Topics: Brexit; Economic policy; EMU; European integration; European issues; European policy issues; Globalisation; Intern. relations; Trade
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7 02.11.2016 Talking Point
Youth unemployment in the EU: Are we improving?
Abstract: The European Commission proposed to increase the funds for fighting youth unemployment as part of the mid-term review of the EU budget. How to evaluate this idea in the light of the current labour market situation for young people in Europe?
Topics: European integration; European issues; European policy issues; Labour market; Labour market policy
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8 25.10.2016 Aktueller Kommentar
Jugendarbeitslosigkeit in der EU: Besserung in Sicht?
Abstract: Die Europäische Kommission hat im Rahmen der Halbzeitüberprüfung des Haushalts vorgeschlagen, die Mittel für Programme zur Bekämpfung von Jugendarbeitslosigkeit deutlich aufzustocken. Wie ist der Vorstoß vor dem Hintergrund der Arbeitsmarktsituation für junge Menschen in Europa zu beurteilen?
Topics: European integration; European issues; European policy issues; Labour market; Labour market policy
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9 30.09.2016 EU Monitor (Engl.)
Think Local: What Brexit would mean for regional and cohesion policies in Europe
Abstract: Brexit affects regional policy both in the UK and in the EU27. It has a direct impact via financial adjustments for the individual funds, and indirect effects, possibly influencing the budgetary debates to come and adjusting regional policy priorities. However, the effects are highly contingent on the timing of Brexit and the planning processes and preparations for the new EU budget beyond 2020. The biggest stakes are potential changes to the structural funds which invest all across the EU. Finally, there is the issue of possible future cooperation between the EU27 and the UK after a Brexit. In principle, regional policy programmes already provide for some options here. However, the specific arrangements and conditions are only going to be defined as part of the negotiations to structure the new relationship.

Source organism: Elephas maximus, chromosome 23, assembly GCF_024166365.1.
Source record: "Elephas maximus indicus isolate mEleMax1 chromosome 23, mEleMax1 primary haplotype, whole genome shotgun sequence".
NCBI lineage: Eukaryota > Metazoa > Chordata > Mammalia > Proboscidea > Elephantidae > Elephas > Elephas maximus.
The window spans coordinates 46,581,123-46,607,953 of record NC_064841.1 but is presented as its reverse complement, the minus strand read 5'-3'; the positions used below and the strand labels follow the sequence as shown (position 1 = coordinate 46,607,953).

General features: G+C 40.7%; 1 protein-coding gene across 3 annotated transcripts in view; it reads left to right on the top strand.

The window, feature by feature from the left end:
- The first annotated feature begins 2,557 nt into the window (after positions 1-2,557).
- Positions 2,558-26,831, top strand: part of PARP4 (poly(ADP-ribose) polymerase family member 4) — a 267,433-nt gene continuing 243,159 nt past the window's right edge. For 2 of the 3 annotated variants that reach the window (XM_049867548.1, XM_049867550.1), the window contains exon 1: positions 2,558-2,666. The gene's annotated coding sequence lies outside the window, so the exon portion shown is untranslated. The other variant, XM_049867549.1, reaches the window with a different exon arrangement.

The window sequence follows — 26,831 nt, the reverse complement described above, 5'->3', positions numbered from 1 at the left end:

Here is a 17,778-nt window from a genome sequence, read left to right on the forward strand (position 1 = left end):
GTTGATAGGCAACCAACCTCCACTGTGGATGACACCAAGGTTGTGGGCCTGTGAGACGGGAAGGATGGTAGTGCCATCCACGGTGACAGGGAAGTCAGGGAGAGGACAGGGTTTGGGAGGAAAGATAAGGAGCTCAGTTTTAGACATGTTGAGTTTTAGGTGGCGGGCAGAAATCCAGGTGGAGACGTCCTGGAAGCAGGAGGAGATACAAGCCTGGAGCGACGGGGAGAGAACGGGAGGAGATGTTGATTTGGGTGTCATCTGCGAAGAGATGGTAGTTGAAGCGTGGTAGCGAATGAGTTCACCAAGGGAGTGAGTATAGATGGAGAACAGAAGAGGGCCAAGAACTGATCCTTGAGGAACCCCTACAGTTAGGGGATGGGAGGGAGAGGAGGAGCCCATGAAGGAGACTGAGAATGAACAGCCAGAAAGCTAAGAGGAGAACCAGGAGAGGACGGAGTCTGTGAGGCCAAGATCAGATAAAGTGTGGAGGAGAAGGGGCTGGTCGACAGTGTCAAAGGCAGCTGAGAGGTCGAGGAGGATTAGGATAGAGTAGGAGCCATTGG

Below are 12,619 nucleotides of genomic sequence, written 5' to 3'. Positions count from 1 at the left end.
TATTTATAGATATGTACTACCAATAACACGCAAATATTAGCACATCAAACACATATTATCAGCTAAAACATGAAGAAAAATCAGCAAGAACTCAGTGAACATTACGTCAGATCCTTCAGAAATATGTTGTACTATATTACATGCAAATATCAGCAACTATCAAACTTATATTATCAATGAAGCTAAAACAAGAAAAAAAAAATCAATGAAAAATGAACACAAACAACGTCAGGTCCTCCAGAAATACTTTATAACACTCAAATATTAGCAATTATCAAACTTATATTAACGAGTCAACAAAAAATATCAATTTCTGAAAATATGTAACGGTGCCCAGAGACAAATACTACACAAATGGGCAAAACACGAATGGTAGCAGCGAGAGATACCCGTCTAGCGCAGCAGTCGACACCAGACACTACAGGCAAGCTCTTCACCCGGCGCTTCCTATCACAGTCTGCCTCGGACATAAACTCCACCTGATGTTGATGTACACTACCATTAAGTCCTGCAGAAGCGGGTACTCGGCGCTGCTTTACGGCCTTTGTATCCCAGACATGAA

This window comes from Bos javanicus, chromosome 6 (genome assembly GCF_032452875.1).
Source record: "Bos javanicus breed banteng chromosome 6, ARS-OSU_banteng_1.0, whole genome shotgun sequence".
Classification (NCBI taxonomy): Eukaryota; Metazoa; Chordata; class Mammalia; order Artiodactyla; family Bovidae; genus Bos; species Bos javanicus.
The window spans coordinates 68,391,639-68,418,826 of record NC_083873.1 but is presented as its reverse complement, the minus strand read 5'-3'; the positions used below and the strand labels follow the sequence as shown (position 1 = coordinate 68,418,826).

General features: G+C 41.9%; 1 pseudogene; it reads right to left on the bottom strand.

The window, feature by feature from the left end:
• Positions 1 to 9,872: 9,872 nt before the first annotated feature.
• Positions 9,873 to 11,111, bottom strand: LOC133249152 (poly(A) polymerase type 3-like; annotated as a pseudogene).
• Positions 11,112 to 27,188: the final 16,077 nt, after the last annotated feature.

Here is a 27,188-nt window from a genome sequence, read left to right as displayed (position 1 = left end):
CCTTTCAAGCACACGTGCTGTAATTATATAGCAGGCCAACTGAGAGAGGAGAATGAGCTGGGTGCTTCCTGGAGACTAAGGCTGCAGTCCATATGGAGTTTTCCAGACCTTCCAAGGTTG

Topics: Brexit; Economic policy; European integration; European issues; Fiscal policy; Key issues - nicht mehr verwenden!
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10 29.08.2016 Talking Point
The industrial sector's share in the EU economy is stabilising
Abstract: Nearly four years ago, the European Commission set its sights on increasing the share of manufacturing in total gross value added from 15.5% at that time to 20% by 2020. This target will probably not be met. After all, in 2015 the share of manufacturing was only around 15.6% and thus scarcely higher than in 2012. However, industry's contribution to EU output has at least stopped decreasing since 2012. Furthermore, industrial gross value added has picked up (slightly) in the EU in recent years in both nominal and real terms. In a few member states, there have been highly contrasting developments in the significance of manufacturing in the economy. It is striking that the industry share in the three large Eastern Europe member states has increased sharply since 2012. Spain and Italy have reported modest gains. Germany has seen its industry share decline slightly in 2015; however, at 22.8% it still far outstrips the EU average.
Topics: Economic policy; Economic trends; European integration; European issues; Key issues - nicht mehr verwenden!; Macroeconomics; Real econ. trends; Sectors / commodities